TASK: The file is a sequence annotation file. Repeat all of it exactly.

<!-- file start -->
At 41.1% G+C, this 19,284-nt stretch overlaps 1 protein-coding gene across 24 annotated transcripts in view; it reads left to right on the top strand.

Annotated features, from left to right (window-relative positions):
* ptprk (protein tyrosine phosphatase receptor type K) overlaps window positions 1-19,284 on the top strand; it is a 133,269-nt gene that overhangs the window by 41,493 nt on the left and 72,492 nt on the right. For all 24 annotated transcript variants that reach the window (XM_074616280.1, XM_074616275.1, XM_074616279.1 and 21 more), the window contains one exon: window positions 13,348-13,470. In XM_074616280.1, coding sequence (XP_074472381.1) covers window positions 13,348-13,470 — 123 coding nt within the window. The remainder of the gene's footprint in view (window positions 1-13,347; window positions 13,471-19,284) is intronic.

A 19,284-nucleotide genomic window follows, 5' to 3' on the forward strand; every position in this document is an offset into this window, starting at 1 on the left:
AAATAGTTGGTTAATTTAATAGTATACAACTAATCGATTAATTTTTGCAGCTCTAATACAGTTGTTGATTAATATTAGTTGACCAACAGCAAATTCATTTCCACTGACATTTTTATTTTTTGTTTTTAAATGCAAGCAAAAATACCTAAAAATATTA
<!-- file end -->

At 41.1% G+C, this 19,284-nt stretch overlaps 1 protein-coding gene across 24 annotated transcripts in view; it reads left to right on the top strand.

Annotated features, from left to right (window-relative positions):
* ptprk (protein tyrosine phosphatase receptor type K) overlaps window positions 1-19,284 on the top strand; it is a 133,269-nt gene that overhangs the window by 41,493 nt on the left and 72,492 nt on the right. For all 24 annotated transcript variants that reach the window (XM_074616280.1, XM_074616275.1, XM_074616279.1 and 21 more), the window contains one exon: window positions 13,348-13,470. In XM_074616280.1, coding sequence (XP_074472381.1) covers window positions 13,348-13,470 — 123 coding nt within the window. The remainder of the gene's footprint in view (window positions 1-13,347; window positions 13,471-19,284) is intronic.

A 19,284-nucleotide genomic window follows, 5' to 3' on the forward strand; every position in this document is an offset into this window, starting at 1 on the left:
AAATAGTTGGTTAATTTAATAGTATACAACTAATCGATTAATTTTTGCAGCTCTAATACAGTTGTTGATTAATATTAGTTGACCAACAGCAAATTCATTTCCACTGACATTTTTATTTTTTGTTTTTAAATGCAAGCAAAAATACCTAAAAATATTA